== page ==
In the event, he revealed that the average daily turnover of the stock and bond connect programs linking the Chinese mainland and Hong Kong has seen a sharp increase year-on-year during the pandemic, with the Bond Connect daily turnover increasing three times, and the inflow through the Shanghai-Hong Kong Stock Connect and the Shenzhen-Hong Kong Stock Connect doubling in the past three months.
China has scraped foreign investment quotas to further widen its market. The plans published earlier this month are set to lift the investment quota restriction for the Qualified Foreign Institutional Investors (QFII) program and its yuan-denominated sibling, RQFII.
China's financial liberalization and capital market reform created conditions for foreign institutions to hold RMB assets, commented by Liu Ying, a research fellow of Chongyang Institute for Financial Studies at Renmin University of China. She also cautioned that certain supervision on inflows and outflows of assets is necessary to maintain market stability.
Cashless trend on the rise
Equipped with digital payment "superapps," the Renminbi is gaining a wider global presence as more and more Chinese tourists use the apps abroad. In 2019, China's total number of outbound tourists exceeded 150 million.
Already extremely popular in China, Alibaba's Alipay and Tencent's WeChat Pay not only makes tourists' spending cashless, but also takes the transactions away from the dollar dominated SWIFT (Society for Worldwide Interbank Financial Telecommunication, a U.S.-controlled entity). International payments between banks have to go through SWIFT, but not app's payments.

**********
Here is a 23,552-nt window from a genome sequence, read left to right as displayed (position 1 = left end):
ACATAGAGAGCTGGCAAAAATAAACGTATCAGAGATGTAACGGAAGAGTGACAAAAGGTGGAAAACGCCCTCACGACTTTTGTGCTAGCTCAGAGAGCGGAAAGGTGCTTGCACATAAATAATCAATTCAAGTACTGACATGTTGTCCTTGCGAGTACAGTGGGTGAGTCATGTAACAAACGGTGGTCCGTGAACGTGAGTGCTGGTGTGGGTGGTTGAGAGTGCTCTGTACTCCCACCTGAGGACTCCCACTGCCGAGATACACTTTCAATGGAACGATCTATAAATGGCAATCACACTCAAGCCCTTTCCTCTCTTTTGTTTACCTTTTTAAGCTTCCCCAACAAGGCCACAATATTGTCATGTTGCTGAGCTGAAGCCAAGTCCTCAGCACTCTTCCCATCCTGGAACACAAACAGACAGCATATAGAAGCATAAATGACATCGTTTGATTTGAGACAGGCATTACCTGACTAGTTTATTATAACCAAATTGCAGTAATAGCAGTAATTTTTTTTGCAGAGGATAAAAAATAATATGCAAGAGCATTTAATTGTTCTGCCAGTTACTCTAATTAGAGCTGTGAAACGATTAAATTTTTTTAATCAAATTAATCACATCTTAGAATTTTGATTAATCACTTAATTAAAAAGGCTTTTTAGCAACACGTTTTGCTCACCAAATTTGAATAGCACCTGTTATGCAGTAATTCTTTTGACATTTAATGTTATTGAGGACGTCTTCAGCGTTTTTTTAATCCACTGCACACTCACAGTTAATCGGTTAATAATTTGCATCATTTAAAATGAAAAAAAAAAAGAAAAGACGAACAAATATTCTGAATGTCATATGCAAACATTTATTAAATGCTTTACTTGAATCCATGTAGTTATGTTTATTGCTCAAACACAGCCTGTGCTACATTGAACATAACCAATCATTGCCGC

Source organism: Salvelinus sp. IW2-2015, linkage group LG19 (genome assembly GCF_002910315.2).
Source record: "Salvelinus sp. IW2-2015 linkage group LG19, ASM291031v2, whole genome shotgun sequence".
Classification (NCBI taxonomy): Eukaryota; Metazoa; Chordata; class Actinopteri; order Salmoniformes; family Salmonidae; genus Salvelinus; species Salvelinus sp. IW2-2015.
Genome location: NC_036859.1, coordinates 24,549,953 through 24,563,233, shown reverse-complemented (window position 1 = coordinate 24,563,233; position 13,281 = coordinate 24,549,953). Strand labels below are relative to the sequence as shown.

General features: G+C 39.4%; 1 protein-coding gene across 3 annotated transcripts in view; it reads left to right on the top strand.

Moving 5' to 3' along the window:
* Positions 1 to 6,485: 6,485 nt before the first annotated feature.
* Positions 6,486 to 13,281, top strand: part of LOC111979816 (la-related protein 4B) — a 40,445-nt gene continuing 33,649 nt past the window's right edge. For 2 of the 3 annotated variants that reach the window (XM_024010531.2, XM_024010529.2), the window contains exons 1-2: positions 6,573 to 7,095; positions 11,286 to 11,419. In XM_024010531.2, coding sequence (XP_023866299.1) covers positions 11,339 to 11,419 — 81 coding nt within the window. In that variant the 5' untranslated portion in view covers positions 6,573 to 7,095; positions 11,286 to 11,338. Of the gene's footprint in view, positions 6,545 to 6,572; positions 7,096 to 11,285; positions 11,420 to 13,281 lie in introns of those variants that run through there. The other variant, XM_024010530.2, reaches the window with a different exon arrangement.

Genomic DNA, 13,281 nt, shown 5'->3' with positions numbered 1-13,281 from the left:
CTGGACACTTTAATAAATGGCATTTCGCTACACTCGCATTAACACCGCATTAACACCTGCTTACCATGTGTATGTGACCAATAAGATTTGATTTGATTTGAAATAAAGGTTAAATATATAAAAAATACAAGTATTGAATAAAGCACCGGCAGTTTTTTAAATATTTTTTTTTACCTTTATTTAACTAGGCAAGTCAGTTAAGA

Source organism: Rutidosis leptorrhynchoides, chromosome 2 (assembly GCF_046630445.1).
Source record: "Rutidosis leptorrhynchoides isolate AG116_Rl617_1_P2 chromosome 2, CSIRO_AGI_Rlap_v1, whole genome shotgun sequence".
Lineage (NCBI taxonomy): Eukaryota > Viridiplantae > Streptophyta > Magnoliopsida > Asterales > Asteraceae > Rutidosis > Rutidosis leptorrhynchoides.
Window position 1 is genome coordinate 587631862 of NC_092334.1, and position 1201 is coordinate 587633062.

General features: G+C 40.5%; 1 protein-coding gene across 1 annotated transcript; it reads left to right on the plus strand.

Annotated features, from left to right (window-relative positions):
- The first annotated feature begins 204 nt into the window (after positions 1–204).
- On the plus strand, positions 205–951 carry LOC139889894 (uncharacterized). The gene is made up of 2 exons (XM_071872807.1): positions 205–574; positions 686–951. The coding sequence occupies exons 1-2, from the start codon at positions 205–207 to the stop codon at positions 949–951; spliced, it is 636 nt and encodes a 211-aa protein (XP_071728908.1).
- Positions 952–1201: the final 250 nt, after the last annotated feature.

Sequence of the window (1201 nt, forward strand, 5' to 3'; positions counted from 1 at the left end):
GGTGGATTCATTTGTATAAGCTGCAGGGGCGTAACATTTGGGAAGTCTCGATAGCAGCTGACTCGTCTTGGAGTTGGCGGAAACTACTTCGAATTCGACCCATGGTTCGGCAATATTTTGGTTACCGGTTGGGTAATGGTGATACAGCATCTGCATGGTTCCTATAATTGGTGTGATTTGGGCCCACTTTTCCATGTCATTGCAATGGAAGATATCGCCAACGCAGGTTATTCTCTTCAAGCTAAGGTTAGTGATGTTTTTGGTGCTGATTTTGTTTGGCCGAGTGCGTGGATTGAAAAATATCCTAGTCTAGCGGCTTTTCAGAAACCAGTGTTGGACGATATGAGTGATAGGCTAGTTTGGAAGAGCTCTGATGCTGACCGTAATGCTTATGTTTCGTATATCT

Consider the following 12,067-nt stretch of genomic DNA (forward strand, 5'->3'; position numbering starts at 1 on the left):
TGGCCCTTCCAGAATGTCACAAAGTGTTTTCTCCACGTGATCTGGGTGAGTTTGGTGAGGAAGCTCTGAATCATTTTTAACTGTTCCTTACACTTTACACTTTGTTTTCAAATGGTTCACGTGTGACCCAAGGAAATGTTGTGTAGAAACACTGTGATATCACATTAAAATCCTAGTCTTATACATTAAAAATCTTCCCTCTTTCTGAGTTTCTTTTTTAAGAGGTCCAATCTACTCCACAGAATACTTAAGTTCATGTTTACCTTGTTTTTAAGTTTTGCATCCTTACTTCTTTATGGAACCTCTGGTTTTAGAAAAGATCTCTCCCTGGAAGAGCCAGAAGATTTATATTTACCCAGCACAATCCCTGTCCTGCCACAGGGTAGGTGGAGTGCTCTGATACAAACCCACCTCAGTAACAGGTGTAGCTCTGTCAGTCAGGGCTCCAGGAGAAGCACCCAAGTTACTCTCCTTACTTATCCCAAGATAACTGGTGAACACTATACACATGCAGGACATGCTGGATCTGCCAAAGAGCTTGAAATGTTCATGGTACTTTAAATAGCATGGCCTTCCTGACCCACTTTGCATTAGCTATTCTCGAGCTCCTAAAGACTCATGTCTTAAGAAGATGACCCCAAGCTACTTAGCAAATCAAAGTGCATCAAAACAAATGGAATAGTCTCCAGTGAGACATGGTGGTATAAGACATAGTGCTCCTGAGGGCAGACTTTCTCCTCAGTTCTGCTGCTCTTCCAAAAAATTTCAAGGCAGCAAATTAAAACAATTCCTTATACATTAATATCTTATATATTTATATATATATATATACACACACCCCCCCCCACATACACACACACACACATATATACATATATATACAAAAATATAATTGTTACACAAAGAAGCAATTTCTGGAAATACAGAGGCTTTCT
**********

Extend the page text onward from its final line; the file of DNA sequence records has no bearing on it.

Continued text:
The epidemic is believed to expedite the shift from physical cash as social distancing measures will continue, and people are increasingly reluctant to touch cash for sanitary reasons.
Liu considers the Central Bank Digital Currency (CBDC) will help to reduce costs in international transactions when compared to traditional paper money. China was the first country to put CBDC in limited use and trials for the country's Digital Currency Electronic Payment (DCEP) system began in four cities in April.
Launching a digital currency is in line with China's initiative to internationalize the yuan and improve reserve currency status when the DCEP payment system involves cross-border payments.
Today, China accounts for more than 15 percent of the global GDP, yet its currency doesn't have a corresponding weight in the financial system. Liu expected the situation to change with the recovery of China's economy and the development of digital yuan.
"China is well-positioned to pioneer this trend, but it is too early to tell whether China's digital currency can be internationalized," Luft cautioned, adding that it "will depend on China's role in the world and its economic stability."
Liu considers China has an advantage in online cross-border e-commerce transactions, being the largest trading nation in the world.
In April, China announced the construction of 46 additional Cross-Border E-Commerce Comprehensive Pilot Zones on top of the 59 existing ones, in which companies enjoy favorable tax rates. Retail sales of China's cross-border e-commerce raised by 38.3 percent in 2019 and reached 186.21 billion yuan (26.4 billion U.S. dollars), customs data shows.
Liu Ying is a research fellow of Chongyang Institute for Financial Studies at Renmin University of China.